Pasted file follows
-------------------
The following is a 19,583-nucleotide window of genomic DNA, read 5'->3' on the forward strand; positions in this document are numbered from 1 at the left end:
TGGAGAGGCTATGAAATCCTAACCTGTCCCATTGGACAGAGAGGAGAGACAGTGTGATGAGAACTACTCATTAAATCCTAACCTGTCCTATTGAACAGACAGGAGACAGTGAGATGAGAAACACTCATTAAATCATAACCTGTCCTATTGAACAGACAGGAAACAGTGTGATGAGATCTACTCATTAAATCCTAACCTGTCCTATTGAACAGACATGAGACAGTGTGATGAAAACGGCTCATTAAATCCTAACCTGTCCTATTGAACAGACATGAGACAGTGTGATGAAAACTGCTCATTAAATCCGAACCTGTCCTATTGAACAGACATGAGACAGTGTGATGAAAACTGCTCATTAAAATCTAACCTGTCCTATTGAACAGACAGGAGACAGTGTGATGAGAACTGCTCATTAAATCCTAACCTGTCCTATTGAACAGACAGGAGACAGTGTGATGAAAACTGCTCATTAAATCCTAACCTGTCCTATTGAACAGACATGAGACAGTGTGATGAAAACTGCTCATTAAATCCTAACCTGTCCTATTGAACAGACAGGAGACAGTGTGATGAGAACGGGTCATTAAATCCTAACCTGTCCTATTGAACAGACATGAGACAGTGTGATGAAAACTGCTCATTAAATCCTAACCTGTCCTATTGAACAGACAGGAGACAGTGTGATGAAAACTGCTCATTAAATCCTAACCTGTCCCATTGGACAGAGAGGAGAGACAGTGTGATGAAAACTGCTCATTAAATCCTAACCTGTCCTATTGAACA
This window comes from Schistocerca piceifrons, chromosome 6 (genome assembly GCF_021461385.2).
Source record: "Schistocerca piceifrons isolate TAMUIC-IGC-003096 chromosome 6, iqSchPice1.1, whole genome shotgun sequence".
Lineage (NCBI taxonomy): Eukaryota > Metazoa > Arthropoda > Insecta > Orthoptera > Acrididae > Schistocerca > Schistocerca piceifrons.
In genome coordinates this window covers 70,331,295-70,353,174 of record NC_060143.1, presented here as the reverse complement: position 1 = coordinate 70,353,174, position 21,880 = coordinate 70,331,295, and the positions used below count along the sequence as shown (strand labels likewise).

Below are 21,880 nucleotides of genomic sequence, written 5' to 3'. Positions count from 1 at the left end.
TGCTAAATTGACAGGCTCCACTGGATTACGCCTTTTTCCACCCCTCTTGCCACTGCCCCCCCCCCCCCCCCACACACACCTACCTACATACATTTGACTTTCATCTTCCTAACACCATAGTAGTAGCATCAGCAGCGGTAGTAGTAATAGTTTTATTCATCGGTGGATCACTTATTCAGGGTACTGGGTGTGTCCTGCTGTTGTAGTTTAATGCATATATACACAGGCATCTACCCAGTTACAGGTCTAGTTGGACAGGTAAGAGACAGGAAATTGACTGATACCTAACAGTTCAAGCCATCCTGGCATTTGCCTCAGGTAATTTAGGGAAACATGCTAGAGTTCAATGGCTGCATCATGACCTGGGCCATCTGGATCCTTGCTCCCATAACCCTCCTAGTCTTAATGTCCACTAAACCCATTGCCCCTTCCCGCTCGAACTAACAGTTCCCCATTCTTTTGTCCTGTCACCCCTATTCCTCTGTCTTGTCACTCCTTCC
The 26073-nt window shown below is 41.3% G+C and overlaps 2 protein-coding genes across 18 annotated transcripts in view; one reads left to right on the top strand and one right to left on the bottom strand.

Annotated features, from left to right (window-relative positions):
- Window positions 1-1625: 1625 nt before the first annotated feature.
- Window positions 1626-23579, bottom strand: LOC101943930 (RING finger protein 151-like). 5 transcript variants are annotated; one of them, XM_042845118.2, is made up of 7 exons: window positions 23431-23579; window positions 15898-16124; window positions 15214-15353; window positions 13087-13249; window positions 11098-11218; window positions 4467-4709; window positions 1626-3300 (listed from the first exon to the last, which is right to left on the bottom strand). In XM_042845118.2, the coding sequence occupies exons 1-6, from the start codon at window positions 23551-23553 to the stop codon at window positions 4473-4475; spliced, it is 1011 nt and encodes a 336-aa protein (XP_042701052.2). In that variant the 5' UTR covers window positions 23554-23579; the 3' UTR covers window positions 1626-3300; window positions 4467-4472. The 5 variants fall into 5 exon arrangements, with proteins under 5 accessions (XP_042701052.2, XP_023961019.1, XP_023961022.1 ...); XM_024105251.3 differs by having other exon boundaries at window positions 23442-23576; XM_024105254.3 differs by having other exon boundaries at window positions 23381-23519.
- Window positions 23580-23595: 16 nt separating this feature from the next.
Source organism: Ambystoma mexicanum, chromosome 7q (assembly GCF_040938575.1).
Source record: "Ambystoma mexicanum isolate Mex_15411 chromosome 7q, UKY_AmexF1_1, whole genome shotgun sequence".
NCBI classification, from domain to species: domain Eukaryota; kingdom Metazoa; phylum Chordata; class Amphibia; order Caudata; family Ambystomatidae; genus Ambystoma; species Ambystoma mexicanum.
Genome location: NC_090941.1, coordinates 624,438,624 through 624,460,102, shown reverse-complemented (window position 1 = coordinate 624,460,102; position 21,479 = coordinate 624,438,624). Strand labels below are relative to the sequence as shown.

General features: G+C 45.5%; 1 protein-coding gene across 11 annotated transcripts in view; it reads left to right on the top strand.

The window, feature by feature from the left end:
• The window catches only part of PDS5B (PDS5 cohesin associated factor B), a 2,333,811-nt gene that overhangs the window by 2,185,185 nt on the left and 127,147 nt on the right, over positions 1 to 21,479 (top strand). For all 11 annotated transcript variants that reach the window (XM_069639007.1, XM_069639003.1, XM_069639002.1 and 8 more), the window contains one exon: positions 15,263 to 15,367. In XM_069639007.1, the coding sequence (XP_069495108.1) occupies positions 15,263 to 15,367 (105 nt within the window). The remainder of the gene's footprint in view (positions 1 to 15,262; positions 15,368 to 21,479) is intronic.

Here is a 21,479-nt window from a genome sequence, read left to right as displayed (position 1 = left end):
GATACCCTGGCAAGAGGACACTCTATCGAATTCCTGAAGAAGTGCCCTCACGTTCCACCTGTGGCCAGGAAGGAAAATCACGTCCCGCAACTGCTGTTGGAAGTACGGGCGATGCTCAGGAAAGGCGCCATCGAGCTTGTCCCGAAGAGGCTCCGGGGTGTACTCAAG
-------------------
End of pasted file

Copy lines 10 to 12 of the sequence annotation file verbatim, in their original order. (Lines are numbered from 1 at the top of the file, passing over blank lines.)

Annotated features, from left to right (window-relative positions):
- Window positions 1-1625: 1625 nt before the first annotated feature.
- Window positions 1626-23579, bottom strand: LOC101943930 (RING finger protein 151-like). 5 transcript variants are annotated; one of them, XM_042845118.2, is made up of 7 exons: window positions 23431-23579; window positions 15898-16124; window positions 15214-15353; window positions 13087-13249; window positions 11098-11218; window positions 4467-4709; window positions 1626-3300 (listed from the first exon to the last, which is right to left on the bottom strand). In XM_042845118.2, the coding sequence occupies exons 1-6, from the start codon at window positions 23551-23553 to the stop codon at window positions 4473-4475; spliced, it is 1011 nt and encodes a 336-aa protein (XP_042701052.2). In that variant the 5' UTR covers window positions 23554-23579; the 3' UTR covers window positions 1626-3300; window positions 4467-4472. The 5 variants fall into 5 exon arrangements, with proteins under 5 accessions (XP_042701052.2, XP_023961019.1, XP_023961022.1 ...); XM_024105251.3 differs by having other exon boundaries at window positions 23442-23576; XM_024105254.3 differs by having other exon boundaries at window positions 23381-23519.